Sicilian Chef Accursio Lotà Makes Italian Local at Solare Ristorante

By Shannon Essa | January 30, 2016
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Accursio Lotà

Around the time Carlo Petroni started the Slow Food movement in Italy, Accursio Lotà was already growing up "slow food." He grew up in Menfi, a small coastal town in Sicily, rich in local bounty. Fruits and vegetables came from the family garden. Seafood was purchased from local fishermen. Olive oil was produced from his family's own olive trees and cheese was sourced from local goat farms, still warm from production.

His childhood taught Accursio not only the value of the local foods and flavors he grew up with, but the value of any area's local foods and flavors. After graduating from culinary school and a few internships, he went to work for famed chef Sergio Mei at the Four Seasons Hotel in Milan. "Chef Mei gave me his passion for Italian culinary tradition," says Accursio. "Working with inventive, but honest, flavors, I also learned the techniques of fine-dining cuisine."

It was Sergio Mei who would in the end be responsible for Accursio's move to California. After working for Mei for over two years, Accursio was ready to move on and went into Mei's office to request a transfer. Fully expecting to be told off, he was instead asked where he wanted to go. He blurted out "California" because he played drums and loved American rock music.

So, at the age of 22, Accursio Lotà found himself living in Santa Barbara and cooking at the Biltmore Four Seasons Hotel. He moved to San Diego in 2011 and went to work for Bernard Guillas and Ron Oliver at the Marine Room in La Jolla where as sous-chef he learned a lot about new ingredients and fusion cooking. Accursio was grateful for that education, but his heart was in Italian food. So in 2012, when Randy Smerik offered him the executive chef position at Solare Restaurant and Lounge in Point Loma, he jumped on it and now has pagina bianca— blank paper, as they say in Italy—to cook what he wants to cook.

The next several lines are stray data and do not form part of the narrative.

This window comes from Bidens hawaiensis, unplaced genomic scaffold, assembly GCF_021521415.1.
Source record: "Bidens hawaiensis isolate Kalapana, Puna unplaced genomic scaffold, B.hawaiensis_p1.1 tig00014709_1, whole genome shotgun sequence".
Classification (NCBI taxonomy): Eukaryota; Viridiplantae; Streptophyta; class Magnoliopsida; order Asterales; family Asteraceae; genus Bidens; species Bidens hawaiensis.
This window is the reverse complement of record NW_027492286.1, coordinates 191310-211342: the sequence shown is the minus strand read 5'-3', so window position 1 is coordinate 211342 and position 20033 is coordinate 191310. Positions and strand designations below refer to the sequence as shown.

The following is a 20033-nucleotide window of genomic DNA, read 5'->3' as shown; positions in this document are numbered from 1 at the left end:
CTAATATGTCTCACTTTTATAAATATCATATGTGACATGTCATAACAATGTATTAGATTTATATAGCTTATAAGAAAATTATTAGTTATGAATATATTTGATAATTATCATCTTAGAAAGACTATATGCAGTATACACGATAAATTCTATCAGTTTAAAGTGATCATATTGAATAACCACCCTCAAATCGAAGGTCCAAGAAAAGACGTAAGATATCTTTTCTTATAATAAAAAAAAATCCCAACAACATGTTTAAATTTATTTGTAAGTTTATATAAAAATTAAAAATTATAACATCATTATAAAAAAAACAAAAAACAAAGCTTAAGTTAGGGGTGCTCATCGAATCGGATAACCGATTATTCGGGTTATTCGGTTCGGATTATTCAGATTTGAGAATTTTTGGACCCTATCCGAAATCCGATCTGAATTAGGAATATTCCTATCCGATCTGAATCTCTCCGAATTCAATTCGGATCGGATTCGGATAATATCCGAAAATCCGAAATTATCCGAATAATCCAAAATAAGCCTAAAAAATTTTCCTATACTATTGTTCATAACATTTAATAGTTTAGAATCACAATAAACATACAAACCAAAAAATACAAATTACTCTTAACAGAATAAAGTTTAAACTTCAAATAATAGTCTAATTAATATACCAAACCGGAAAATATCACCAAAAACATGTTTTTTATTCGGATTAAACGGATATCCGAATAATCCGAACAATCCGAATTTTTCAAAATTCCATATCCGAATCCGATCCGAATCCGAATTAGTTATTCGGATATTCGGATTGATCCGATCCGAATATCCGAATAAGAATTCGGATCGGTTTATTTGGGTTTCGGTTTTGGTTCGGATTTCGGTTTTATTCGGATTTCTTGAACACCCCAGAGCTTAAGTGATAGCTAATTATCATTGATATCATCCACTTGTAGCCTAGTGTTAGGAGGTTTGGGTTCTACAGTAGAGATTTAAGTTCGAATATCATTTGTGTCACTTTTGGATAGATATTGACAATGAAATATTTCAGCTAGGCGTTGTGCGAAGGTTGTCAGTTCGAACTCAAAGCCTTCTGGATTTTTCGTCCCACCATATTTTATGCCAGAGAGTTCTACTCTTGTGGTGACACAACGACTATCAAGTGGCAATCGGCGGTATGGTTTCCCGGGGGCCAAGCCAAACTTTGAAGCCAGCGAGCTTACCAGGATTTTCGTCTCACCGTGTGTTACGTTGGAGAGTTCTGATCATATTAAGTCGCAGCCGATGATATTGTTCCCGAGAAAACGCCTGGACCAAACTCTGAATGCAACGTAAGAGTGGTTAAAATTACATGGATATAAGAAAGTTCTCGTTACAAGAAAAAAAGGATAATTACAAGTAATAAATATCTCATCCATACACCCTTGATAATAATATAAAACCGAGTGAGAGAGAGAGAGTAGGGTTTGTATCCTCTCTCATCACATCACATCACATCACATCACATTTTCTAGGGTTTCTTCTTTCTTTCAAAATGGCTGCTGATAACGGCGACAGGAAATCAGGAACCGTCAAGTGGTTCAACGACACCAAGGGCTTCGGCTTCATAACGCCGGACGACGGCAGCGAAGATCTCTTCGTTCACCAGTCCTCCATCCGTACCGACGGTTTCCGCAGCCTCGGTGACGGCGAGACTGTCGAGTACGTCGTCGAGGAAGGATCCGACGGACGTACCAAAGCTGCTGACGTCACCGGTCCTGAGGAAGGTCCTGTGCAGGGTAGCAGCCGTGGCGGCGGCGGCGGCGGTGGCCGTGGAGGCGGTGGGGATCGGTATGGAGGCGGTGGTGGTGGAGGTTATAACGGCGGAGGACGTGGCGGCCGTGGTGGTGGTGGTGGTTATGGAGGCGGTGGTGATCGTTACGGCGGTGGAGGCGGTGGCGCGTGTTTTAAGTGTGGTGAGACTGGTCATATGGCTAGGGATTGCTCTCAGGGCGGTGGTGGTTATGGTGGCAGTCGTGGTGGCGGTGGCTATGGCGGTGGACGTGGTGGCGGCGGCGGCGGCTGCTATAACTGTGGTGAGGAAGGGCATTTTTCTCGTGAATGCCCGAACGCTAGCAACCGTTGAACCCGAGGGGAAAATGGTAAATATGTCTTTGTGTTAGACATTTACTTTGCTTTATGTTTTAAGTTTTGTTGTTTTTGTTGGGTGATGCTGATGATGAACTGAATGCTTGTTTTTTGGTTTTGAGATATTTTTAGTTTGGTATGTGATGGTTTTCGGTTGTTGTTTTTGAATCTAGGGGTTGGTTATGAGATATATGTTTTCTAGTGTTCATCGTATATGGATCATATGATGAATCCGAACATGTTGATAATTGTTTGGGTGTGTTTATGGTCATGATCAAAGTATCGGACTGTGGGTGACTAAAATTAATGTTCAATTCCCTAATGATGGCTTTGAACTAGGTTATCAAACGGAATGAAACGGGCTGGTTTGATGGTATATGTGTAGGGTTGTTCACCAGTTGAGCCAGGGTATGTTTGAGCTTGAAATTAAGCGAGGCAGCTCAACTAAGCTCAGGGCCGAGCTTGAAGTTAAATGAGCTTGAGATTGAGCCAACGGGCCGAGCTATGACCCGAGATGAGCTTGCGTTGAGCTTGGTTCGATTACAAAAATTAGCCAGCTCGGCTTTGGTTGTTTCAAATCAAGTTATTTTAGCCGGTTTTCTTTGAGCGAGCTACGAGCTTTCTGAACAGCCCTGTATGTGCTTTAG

"The cooking process can come from three different places," Accursio says. "One is the ingredient. Another is technique. The third is memory. Usually these three particular things fuse together, but the "spark" comes from one of the three."

Using a combination of local products and ingredients imported from Italy, the food from Accursio's kitchen at Solare blends the ideas and techniques of his home country with its centuries of tradition and San Diego's burgeoning farm-to-table scene.

Besides lunch, dinner and a popular happy hour, Solare presents monthly regional "feasts." Every month a particular Italian region, such as Emilia Romagna or Liguria, is chosen and up to 40 people dine family style on dishes from that region.

"People love these feasts, especially if they have been to Italy.

Imagine you are in Italy and go to eat with your family on Sunday," says Accursio. By bringing both tradition and a sense of adventure to the Solare kitchen, Accursio Lotà provides San Diego diners not only with delicious food, but with an Italian food education. For that, we say grazie mille!

Solare Ristorante and Lounge
(619) 270-9670
2820 Roosevelt Rd #104, San Diego, CA 92106

Article from Edible San Diego at
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